Menu JTA Search

Isn’t Miss Manners Jewish?

I remember reading somewhere that Judith Martin was Jewish; her Wikipedia entry suggests it (nee Perlman.)

It makes sense – the whole advice column thing thing devolves from turn-of-the-last-century columns in the Forward and other papers; newcomers wanted to know the American way of doing things.

Maybe we learned too well. I’m with the Orthodox Union on the "Chrismukkah" card flap. It’s astonishingly bad manners, of a piece with an unfortunate "kick a man when he’s down" political tradition in this country (See, ironically enough, the post 2000 treatement of Al Gore.)

Whether you believe President Bush will be vindicated or that his policies were disastrous for Israel – and that’s above my pay grade – his embrace of Jewish Americans has been warm and unambiguous. (Yes, his White House, in its first term at least, snubbed those groups that were not 100 percent on board with its message – but that policy, however butt-headed, was ecumenical.)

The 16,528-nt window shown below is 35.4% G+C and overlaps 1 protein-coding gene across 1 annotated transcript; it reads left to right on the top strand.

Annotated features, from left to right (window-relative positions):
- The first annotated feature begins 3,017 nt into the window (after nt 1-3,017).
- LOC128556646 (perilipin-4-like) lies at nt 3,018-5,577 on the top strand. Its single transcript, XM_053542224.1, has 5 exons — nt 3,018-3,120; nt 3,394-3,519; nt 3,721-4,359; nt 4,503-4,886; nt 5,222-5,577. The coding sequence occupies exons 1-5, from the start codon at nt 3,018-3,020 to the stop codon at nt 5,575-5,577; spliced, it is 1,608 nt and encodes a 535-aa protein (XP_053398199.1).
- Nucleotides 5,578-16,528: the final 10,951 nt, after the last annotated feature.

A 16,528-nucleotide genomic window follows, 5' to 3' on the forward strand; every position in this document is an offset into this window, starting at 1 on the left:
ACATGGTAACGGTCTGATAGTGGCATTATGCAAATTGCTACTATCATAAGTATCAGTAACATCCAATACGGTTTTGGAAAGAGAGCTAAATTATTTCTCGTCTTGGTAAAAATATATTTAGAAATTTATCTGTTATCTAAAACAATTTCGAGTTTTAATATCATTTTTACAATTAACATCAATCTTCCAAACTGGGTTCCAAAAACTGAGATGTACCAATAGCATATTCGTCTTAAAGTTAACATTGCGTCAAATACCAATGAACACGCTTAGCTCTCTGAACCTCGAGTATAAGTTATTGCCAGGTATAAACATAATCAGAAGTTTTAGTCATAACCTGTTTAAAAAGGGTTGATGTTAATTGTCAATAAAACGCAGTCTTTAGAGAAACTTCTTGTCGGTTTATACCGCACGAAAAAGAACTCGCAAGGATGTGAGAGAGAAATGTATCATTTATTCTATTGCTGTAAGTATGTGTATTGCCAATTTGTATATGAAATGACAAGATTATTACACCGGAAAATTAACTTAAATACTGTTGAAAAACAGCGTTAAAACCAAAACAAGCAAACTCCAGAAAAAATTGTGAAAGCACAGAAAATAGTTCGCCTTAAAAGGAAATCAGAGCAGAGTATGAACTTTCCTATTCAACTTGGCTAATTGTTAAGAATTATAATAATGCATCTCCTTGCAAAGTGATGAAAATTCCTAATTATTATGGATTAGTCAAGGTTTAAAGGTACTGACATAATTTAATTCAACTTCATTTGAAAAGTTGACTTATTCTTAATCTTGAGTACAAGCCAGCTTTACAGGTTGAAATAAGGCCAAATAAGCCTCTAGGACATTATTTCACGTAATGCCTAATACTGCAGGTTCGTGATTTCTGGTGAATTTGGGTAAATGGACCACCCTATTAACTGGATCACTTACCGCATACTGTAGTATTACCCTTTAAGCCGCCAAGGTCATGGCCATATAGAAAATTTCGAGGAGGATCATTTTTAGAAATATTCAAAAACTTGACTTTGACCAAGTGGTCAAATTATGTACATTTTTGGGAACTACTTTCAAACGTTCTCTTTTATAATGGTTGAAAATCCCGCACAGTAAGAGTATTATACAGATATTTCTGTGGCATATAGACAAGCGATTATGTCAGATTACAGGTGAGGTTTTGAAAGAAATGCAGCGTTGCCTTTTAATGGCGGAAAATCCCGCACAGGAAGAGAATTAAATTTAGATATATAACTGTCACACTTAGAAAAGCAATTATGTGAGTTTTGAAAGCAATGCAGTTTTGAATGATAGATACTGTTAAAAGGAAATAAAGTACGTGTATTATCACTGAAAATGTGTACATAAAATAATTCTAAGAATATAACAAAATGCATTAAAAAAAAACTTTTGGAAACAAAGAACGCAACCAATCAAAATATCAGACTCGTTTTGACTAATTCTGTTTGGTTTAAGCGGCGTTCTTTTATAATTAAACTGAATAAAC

I attended a few of the White House Hannukiyah lightings, and up close, one could appreciate how much of a kick Bush got out of the whole "house of the American people" ethos. One night, a Jewish kids’ choir could be singing the Maoz Tsur, another night Muslim Americans might be delivering Eid greetings – he genuinely seemed to enjoy the idea that the prayers could change from event to event, and still be essentially American.

There are two types of president when it comes to Jewish American sensibilities: those who advance the notion that Jews are an inseparable part of the fabric, and those who – in ways that are at times subtle, at times crude – try to tease Jews out of the cloth. In the latter category, you’ll find Nixon, Carter, even Bush’s father. But with a senior official at State monitoring anti-Semitism, with a Jewish history month in place, Bush II has earned his place alongside Lincoln, Johnson, and Clinton in the former.

(I’m not sure, by the way, what O.U. means about Bush being the first to put it on the "official White House calendar" – were the earlier parties informal? And I’m fairly sure the Clinton Hannukah events were kosher – I think the distinction might be that Laura Bush was the first to have the White House kitchen kashered; the previous parties may have had outside catering.)

NEXT STORY